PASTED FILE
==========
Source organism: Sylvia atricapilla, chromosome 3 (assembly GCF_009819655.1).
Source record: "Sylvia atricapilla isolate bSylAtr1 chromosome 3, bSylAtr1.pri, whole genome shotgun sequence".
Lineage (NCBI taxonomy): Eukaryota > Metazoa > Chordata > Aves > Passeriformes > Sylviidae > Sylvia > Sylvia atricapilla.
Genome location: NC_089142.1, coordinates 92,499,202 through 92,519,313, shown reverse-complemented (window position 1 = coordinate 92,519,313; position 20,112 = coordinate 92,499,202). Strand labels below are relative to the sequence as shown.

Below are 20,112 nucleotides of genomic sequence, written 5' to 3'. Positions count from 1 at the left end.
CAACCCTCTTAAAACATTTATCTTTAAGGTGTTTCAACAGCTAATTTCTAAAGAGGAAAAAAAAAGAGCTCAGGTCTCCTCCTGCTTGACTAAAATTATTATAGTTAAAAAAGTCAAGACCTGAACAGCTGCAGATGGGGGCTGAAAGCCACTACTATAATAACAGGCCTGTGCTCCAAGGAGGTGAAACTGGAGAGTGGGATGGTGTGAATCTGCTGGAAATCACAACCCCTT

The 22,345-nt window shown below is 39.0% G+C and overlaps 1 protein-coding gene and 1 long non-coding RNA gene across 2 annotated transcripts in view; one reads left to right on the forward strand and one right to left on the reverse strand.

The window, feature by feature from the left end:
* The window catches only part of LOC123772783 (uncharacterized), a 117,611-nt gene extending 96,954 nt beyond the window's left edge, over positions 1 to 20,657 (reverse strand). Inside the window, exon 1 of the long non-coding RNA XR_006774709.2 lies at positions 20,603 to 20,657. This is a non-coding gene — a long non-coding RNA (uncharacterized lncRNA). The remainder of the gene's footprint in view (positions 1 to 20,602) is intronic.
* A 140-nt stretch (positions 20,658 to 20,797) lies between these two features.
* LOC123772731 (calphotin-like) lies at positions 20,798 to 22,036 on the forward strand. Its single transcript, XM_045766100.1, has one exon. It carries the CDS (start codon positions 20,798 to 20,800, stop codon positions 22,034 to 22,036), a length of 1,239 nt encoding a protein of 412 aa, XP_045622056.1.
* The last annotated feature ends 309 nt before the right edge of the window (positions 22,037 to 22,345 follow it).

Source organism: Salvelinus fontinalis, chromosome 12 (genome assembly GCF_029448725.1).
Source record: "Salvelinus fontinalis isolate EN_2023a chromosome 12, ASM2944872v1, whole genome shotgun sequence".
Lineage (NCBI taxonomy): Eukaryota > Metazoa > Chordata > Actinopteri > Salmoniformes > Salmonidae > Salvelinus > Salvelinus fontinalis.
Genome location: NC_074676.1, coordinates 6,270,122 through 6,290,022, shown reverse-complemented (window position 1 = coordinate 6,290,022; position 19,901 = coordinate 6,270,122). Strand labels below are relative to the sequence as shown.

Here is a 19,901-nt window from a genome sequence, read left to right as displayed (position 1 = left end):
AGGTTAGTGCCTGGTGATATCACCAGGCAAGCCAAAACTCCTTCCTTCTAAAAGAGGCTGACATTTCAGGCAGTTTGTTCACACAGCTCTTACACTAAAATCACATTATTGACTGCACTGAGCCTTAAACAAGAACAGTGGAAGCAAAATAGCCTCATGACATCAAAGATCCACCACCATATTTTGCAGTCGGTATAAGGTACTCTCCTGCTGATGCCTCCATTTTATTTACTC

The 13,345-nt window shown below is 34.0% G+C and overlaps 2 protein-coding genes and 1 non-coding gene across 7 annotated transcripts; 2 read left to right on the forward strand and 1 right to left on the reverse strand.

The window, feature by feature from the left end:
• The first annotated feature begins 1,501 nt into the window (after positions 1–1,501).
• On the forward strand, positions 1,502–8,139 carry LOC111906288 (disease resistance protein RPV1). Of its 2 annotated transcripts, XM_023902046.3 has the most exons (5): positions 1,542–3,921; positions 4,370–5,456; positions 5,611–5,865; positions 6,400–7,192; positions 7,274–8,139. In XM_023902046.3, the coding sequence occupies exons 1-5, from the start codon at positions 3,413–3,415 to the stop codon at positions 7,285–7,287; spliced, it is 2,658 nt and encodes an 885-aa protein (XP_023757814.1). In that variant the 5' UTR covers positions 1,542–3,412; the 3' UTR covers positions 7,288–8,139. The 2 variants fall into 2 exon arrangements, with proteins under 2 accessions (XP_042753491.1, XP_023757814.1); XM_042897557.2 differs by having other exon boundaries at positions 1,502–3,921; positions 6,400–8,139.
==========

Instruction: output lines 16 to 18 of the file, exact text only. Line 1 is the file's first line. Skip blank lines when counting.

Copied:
Genome location: NC_074676.1, coordinates 6,270,122 through 6,290,022, shown reverse-complemented (window position 1 = coordinate 6,290,022; position 19,901 = coordinate 6,270,122). Strand labels below are relative to the sequence as shown.

Here is a 19,901-nt window from a genome sequence, read left to right as displayed (position 1 = left end):
AGGTTAGTGCCTGGTGATATCACCAGGCAAGCCAAAACTCCTTCCTTCTAAAAGAGGCTGACATTTCAGGCAGTTTGTTCACACAGCTCTTACACTAAAATCACATTATTGACTGCACTGAGCCTTAAACAAGAACAGTGGAAGCAAAATAGCCTCATGACATCAAAGATCCACCACCATATTTTGCAGTCGGTATAAGGTACTCTCCTGCTGATGCCTCCATTTTATTTACTC